Social Policy, Sociology and Social Research

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Lottie resources used by NSPCC Childline for online campaign

19 September 2018

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The Centre for Child Protection has been working with Childline to adapt some of the Lottie scenes for an online campaign currently running on Childline’s website: ‘Lottie’s Story’

Rise in children and teenagers being counselled by Childline after suffering sexual abuse by another young person

  • A 29% increase in Childline counselling sessions for peer-on-peer sexual abuse in the last year
  • Young people report being confused about sexual consent, especially after drinking alcohol
  • Childline re-launches #ListenToYourSelfie campaign to help teenagers recognise if they're in an unhealthy relationship

There has been a significant rise in Childline counselling sessions with children and teenagers who have been sexually abused by their peers.

In 2017/18 the NSPCC-service provided 3,878 counselling sessions – a 29% increase on the previous year.

The true scale of the problem could be much greater, given that many of those who have suffered peer-on-peer sexual abuse may not be able to recognise that what they are experiencing is abuse and may find it difficult to talk about what has happened to them.

The latest Childline figures also reveal 70% of the counselling sessions delivered were a result of sexual abuse by a friend or another young person, with the other 30% committed by a current or previous partner.

To try and prevent sexual abuse from peers and to encourage those that have suffered it to speak up and seek help, Childline has re-launched the #ListenToYourSelfie campaign.

Childline is working with the International Centre for Child Protection at the University of Kent to promote 'Looking Out for Lottie'. This online tool helps young people identify when a relationship might not feel quite right and to recognise early signs of grooming. Through a series of social media posts, messages from her friends, and private messages from boyfriend Jake, Lottie's story shows how easy it can be to fall into an unhealthy relationship.

The campaign also includes two short films based on common real-life scenarios affecting young people. These videos are intended to support young people to understand the importance of consent and their right to say no if anything makes them feel uncomfortable or anxious.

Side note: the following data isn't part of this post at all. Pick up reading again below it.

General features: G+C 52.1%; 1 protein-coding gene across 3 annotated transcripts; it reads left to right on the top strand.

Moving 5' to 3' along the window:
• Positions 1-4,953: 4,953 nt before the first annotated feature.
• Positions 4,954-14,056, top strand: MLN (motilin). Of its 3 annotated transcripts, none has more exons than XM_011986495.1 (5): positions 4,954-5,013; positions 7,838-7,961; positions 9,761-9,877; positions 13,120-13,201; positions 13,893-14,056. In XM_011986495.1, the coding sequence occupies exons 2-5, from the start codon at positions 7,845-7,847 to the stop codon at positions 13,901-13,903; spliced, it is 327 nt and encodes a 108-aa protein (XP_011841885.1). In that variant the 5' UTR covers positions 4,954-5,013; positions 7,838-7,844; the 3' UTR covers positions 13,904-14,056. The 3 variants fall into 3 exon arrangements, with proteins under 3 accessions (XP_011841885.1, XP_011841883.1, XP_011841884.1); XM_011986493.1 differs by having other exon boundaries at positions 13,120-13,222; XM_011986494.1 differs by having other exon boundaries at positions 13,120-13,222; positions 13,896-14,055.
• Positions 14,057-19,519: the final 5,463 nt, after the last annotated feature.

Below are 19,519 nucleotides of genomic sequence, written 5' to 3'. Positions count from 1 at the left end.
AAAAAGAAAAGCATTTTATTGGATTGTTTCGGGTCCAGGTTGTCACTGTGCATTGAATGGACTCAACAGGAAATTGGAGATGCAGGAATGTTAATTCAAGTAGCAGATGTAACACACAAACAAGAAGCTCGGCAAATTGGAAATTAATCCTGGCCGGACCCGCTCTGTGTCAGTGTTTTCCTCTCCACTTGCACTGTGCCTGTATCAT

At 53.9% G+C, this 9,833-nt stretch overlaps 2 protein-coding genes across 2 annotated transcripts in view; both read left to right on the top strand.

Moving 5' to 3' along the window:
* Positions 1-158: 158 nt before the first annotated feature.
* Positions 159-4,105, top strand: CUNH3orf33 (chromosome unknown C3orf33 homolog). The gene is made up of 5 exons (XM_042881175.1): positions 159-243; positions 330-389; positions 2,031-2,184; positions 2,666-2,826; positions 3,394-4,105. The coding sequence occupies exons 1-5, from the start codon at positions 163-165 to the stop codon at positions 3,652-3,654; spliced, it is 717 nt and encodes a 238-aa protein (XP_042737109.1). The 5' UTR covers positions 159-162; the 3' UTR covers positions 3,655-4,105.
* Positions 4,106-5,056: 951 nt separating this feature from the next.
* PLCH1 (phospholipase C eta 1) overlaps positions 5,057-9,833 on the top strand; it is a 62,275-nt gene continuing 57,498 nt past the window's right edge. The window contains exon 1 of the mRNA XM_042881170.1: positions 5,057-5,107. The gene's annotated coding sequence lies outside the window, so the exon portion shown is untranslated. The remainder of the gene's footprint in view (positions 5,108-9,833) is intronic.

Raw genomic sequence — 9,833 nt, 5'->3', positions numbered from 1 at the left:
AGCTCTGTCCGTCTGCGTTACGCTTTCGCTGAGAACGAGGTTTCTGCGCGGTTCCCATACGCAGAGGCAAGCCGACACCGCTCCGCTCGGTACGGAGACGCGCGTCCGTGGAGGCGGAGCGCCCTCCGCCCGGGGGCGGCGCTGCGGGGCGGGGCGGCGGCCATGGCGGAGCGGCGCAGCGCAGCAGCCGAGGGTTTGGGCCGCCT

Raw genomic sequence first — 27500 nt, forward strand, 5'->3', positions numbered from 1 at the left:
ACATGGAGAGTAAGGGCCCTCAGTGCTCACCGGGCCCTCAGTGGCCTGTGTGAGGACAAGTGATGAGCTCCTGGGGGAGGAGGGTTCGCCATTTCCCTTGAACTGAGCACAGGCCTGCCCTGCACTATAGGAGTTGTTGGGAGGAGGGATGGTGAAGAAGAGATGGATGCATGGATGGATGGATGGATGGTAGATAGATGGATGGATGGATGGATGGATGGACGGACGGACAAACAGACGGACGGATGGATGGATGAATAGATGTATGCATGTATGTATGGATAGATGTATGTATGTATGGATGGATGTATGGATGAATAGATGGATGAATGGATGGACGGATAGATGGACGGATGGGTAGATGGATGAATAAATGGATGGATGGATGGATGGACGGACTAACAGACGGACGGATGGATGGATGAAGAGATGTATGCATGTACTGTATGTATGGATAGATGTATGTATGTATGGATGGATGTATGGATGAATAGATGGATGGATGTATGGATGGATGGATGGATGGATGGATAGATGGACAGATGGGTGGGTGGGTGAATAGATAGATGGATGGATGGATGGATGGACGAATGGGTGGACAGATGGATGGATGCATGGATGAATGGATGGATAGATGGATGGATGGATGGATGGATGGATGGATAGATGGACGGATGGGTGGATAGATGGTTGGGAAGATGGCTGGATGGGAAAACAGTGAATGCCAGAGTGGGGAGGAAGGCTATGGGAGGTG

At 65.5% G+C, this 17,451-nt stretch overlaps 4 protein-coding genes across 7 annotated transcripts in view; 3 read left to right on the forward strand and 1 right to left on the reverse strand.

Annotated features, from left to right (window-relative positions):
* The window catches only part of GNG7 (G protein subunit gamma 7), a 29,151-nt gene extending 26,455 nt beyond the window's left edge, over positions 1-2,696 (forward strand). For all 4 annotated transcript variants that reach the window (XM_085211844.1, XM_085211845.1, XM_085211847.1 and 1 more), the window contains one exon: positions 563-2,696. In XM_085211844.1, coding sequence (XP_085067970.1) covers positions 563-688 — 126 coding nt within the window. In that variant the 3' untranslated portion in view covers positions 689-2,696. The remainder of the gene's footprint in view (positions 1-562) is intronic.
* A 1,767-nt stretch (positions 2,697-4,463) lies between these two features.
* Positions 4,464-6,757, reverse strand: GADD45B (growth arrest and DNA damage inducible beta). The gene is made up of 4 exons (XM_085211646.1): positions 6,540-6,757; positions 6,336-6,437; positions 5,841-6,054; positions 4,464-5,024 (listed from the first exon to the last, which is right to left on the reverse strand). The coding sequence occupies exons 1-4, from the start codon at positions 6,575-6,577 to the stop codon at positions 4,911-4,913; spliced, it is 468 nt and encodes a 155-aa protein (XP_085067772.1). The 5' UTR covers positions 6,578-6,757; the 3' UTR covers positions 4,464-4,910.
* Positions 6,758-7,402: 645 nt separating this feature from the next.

The campaign materials have been designed to emphasise that it is never the fault of the young person suffering abuse, as well as letting them know there is always help available if they have suffered harassment or assault.

Teenagers who contacted Childline about peer-on-peer sexual abuse revealed a general lack of understanding about consent, with some feeling unsure about whether something is abuse if they are in a relationship.

One girl aged 14 said: "My boyfriend is sometimes violent towards me and recently he's forced me into doing sexual things when I didn’t want to. It wasn’t always this way but it's been going on for a few weeks now and I’m worried it’s going to get worse. I’m scared of how he would react if I tried to end the relationship. I don’t feel like I can speak to someone without my parents or friends at school finding out. I’m really scared."

From September 2020 Relationships and Sex Education (RSE) will be mandatory in all secondary schools but only Relationships Education (RE) will be rolled out to primary schools. The charity is calling for both curriculums to cover what abuse is and how to recognise its signs, as well as what respect and tolerance, boundaries and consent mean in all forms of relationships.

Dame Esther Rantzen, Founder and President of Childline said: "One of the ways to reduce peer-on-peer sexual abuse is by helping young people understand the difference between a healthy and an unhealthy relationship.  

"We know that relationships can be confusing and it can be hard to know if the dynamic is changing and things are starting to go wrong.

"If you ever feel pressured to do something you don't want to, we urge you to get support, either from a friend, a trusted adult or Childline."

Any child worried about peer sexual abuse can call Childline on 0800 11 11. Any adult who is concerned about a child can call the NSPCC Helpline on 0808 800 5000.

 

 

 

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SSPSSR, Faculty of Social Sciences, Cornwallis North East, University of Kent, Canterbury, Kent CT2 7NF

Last Updated: 14/12/2017